Food insecurity and inadequacy of micronutrient intake in Brazilian children
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Department of Nutrition and Health, Federal University of Viçosa (UFV), Minas Gerais, Brazil
Publication date: 2023-04-27
Popul. Med. 2023;5(Supplement):A1179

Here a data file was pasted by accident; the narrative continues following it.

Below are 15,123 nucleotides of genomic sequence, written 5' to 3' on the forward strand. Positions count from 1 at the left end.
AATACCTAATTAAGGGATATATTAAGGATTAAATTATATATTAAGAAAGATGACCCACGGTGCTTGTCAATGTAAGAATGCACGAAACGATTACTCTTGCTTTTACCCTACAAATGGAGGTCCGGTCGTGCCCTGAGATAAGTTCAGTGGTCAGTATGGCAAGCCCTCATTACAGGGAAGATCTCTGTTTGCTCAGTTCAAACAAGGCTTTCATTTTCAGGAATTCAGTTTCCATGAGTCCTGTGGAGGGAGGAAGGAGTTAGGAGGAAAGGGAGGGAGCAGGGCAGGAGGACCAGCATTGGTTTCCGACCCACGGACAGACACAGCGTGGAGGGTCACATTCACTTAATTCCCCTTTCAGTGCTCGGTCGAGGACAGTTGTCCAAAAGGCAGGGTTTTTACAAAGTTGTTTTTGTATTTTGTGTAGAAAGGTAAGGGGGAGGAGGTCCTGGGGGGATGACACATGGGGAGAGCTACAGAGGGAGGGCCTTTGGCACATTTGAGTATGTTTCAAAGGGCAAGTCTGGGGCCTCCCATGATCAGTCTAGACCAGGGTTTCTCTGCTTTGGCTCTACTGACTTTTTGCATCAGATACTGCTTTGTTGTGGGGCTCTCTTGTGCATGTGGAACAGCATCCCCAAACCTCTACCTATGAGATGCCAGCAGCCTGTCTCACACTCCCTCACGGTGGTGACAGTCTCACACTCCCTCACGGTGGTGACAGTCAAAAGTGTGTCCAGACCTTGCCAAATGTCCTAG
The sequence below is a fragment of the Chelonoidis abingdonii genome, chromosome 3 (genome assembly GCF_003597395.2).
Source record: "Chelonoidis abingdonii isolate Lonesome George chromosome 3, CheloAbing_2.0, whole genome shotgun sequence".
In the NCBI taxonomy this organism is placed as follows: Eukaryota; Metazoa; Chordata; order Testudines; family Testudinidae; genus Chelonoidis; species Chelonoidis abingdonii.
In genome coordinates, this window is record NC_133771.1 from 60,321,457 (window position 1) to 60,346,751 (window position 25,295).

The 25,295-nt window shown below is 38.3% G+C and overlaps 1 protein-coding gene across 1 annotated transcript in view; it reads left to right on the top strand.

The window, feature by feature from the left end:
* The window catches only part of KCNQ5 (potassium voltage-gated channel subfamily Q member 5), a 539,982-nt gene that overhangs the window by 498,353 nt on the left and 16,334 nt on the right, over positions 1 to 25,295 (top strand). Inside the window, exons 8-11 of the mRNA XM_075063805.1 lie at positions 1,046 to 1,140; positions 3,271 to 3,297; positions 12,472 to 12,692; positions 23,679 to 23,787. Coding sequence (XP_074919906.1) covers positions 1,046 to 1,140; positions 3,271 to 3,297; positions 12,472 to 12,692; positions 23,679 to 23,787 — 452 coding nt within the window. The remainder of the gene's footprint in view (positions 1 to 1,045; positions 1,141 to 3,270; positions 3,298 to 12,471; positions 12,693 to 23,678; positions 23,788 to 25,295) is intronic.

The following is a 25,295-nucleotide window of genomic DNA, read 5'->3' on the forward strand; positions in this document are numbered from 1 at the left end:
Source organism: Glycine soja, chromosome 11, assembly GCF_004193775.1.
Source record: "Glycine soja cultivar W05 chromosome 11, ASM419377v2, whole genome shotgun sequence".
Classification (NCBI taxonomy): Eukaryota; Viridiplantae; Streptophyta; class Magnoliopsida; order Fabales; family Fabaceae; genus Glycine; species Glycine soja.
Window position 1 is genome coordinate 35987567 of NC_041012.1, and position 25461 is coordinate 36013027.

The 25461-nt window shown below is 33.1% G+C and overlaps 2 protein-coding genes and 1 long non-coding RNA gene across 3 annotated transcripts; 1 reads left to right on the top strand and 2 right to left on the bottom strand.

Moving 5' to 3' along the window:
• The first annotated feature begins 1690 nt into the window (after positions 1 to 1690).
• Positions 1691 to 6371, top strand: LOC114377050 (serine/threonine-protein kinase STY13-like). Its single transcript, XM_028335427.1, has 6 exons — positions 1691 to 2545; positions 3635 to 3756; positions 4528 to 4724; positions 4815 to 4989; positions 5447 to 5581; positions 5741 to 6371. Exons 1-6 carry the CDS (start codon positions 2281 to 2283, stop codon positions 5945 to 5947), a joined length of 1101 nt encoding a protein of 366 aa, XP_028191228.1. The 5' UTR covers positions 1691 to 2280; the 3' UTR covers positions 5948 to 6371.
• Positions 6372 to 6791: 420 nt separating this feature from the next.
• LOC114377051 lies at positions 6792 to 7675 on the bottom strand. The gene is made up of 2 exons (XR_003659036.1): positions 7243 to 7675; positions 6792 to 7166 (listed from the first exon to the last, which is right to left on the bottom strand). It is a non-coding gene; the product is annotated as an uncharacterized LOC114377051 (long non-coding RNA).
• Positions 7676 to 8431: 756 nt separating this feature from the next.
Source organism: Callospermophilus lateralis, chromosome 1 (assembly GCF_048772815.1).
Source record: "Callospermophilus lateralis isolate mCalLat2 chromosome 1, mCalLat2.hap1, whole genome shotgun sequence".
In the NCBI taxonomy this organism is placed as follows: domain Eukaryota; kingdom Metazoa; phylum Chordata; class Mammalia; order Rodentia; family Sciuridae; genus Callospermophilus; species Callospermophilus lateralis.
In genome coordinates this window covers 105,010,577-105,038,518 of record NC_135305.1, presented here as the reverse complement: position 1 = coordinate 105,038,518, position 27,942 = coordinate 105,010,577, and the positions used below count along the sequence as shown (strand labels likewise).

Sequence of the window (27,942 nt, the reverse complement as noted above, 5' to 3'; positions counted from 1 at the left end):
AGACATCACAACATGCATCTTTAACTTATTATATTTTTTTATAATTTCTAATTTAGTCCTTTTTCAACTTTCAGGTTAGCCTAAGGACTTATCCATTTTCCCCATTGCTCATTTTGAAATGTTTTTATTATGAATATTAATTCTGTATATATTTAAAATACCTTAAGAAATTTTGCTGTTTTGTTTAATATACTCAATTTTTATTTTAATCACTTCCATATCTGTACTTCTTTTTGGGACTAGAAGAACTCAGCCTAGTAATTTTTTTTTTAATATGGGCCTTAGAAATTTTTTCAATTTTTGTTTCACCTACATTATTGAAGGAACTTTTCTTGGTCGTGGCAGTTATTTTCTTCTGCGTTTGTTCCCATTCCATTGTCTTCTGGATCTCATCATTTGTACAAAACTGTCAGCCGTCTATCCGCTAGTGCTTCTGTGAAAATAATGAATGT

Background and Objective: The relationship between food insecurity (FI) and micronutrient intake inadequacies is increasing in young ages. This study investigated the association between children’s FI and micronutrient intake in Brazilian schoolchildren. Methods: This is a cross-sectional representative study conducted with children from the Schoolchildren Health Assessment Survey (PASE, in Portuguese). The sample consisted of 378 children aged 8 to 9 from all the schools in the urban area of Viçosa, Minas Gerais, Brazil, in 2015. The FI was evaluated by the Brazilian Food Insecurity Scale, and the food intake by three 24-hour-recall, being one of a weekend day. The consumption adequacy was performed by the Estimated Average Requirement (EAR) method as a cut-off point. Poisson regression models were adjusted for sex, age, and race. Statistical analyzes were conducted by STATA 14 considering a statistical significance level of 5%. This study was approved by the Human Research Ethics Committee of the Universidade Federal de Viçosa. Results: The majority of our sample were non-white (68.5%), and the mean per capita income was US$ 242.28 ± 276.61. We identified a high prevalence of FI in children (48.4%). The prevalence of intake inadequacy of micronutrients was high as well, such as calcium (81%), iron (35.2%), zinc (47.6%), vitamin D (91.5%), phosphorus (47.9%), sodium (51.9%), copper (35.5%) and magnesium (52.9%). The FI was positively associated with intake inadequacy of calcium (PR: 1.21%; 95%CI: 1.10%; 1.33%), iron (PR: 1.41%; 95%CI: 1.07%; 1.86%), zinc (PR: 1.26%; 95%CI: 1.03%; 1.53%), phosphorus (PR: 1.27%; 95%CI: 1.08%; 1.49%), copper (PR: 1.43%; 95%CI: 1.10%;1.89%), and magnesium (PR: 1.27% (1.08%; 1.51%). Conclusions: The high prevalence of food insecurity and its association with an inadequate intake of micronutrients indicate the need to implement public policies to improve access to micronutrients in children’s diets in developing country as Brazil.
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